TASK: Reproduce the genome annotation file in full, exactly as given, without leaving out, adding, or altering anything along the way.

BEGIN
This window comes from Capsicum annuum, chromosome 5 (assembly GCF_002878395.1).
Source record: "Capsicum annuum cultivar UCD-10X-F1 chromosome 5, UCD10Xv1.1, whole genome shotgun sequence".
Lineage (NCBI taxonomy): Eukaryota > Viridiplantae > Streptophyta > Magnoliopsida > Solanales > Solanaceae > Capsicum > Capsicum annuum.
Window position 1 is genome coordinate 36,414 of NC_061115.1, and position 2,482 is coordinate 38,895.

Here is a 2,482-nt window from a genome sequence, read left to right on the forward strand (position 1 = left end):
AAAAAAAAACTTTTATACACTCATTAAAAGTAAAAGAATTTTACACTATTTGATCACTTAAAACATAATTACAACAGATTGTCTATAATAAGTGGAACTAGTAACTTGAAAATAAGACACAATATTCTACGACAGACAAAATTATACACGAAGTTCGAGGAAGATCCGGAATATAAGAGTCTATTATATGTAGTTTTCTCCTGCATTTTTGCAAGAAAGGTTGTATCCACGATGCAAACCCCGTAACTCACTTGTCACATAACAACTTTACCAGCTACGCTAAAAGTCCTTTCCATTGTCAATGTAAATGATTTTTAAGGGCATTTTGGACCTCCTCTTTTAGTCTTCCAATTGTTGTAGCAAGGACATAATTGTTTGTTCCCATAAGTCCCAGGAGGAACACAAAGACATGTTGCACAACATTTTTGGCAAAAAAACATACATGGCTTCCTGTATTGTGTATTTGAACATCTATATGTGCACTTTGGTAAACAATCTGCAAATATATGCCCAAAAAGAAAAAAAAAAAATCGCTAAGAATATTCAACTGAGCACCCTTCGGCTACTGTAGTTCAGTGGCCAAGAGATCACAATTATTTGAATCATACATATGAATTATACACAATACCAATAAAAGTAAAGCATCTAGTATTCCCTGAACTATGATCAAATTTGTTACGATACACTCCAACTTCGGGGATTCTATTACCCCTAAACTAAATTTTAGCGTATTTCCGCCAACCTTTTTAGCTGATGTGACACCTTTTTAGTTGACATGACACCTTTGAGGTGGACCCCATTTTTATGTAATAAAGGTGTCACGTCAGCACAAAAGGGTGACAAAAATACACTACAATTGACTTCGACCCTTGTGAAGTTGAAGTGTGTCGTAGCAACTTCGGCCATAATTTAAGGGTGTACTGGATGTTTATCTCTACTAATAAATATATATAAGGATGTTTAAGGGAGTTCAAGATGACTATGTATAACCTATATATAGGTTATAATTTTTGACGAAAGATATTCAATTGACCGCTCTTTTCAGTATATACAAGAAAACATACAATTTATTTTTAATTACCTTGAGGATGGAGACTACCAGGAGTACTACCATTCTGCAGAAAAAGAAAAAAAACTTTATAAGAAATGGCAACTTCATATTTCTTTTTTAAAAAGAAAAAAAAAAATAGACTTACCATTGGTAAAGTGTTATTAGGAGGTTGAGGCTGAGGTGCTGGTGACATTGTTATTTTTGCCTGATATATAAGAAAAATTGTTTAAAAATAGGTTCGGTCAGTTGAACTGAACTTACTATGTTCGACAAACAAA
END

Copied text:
This window comes from Capsicum annuum, chromosome 5 (assembly GCF_002878395.1).
Source record: "Capsicum annuum cultivar UCD-10X-F1 chromosome 5, UCD10Xv1.1, whole genome shotgun sequence".
Lineage (NCBI taxonomy): Eukaryota > Viridiplantae > Streptophyta > Magnoliopsida > Solanales > Solanaceae > Capsicum > Capsicum annuum.
Window position 1 is genome coordinate 36,414 of NC_061115.1, and position 2,482 is coordinate 38,895.

Here is a 2,482-nt window from a genome sequence, read left to right on the forward strand (position 1 = left end):
AAAAAAAAACTTTTATACACTCATTAAAAGTAAAAGAATTTTACACTATTTGATCACTTAAAACATAATTACAACAGATTGTCTATAATAAGTGGAACTAGTAACTTGAAAATAAGACACAATATTCTACGACAGACAAAATTATACACGAAGTTCGAGGAAGATCCGGAATATAAGAGTCTATTATATGTAGTTTTCTCCTGCATTTTTGCAAGAAAGGTTGTATCCACGATGCAAACCCCGTAACTCACTTGTCACATAACAACTTTACCAGCTACGCTAAAAGTCCTTTCCATTGTCAATGTAAATGATTTTTAAGGGCATTTTGGACCTCCTCTTTTAGTCTTCCAATTGTTGTAGCAAGGACATAATTGTTTGTTCCCATAAGTCCCAGGAGGAACACAAAGACATGTTGCACAACATTTTTGGCAAAAAAACATACATGGCTTCCTGTATTGTGTATTTGAACATCTATATGTGCACTTTGGTAAACAATCTGCAAATATATGCCCAAAAAGAAAAAAAAAAAATCGCTAAGAATATTCAACTGAGCACCCTTCGGCTACTGTAGTTCAGTGGCCAAGAGATCACAATTATTTGAATCATACATATGAATTATACACAATACCAATAAAAGTAAAGCATCTAGTATTCCCTGAACTATGATCAAATTTGTTACGATACACTCCAACTTCGGGGATTCTATTACCCCTAAACTAAATTTTAGCGTATTTCCGCCAACCTTTTTAGCTGATGTGACACCTTTTTAGTTGACATGACACCTTTGAGGTGGACCCCATTTTTATGTAATAAAGGTGTCACGTCAGCACAAAAGGGTGACAAAAATACACTACAATTGACTTCGACCCTTGTGAAGTTGAAGTGTGTCGTAGCAACTTCGGCCATAATTTAAGGGTGTACTGGATGTTTATCTCTACTAATAAATATATATAAGGATGTTTAAGGGAGTTCAAGATGACTATGTATAACCTATATATAGGTTATAATTTTTGACGAAAGATATTCAATTGACCGCTCTTTTCAGTATATACAAGAAAACATACAATTTATTTTTAATTACCTTGAGGATGGAGACTACCAGGAGTACTACCATTCTGCAGAAAAAGAAAAAAAACTTTATAAGAAATGGCAACTTCATATTTCTTTTTTAAAAAGAAAAAAAAAAATAGACTTACCATTGGTAAAGTGTTATTAGGAGGTTGAGGCTGAGGTGCTGGTGACATTGTTATTTTTGCCTGATATATAAGAAAAATTGTTTAAAAATAGGTTCGGTCAGTTGAACTGAACTTACTATGTTCGACAAACAAA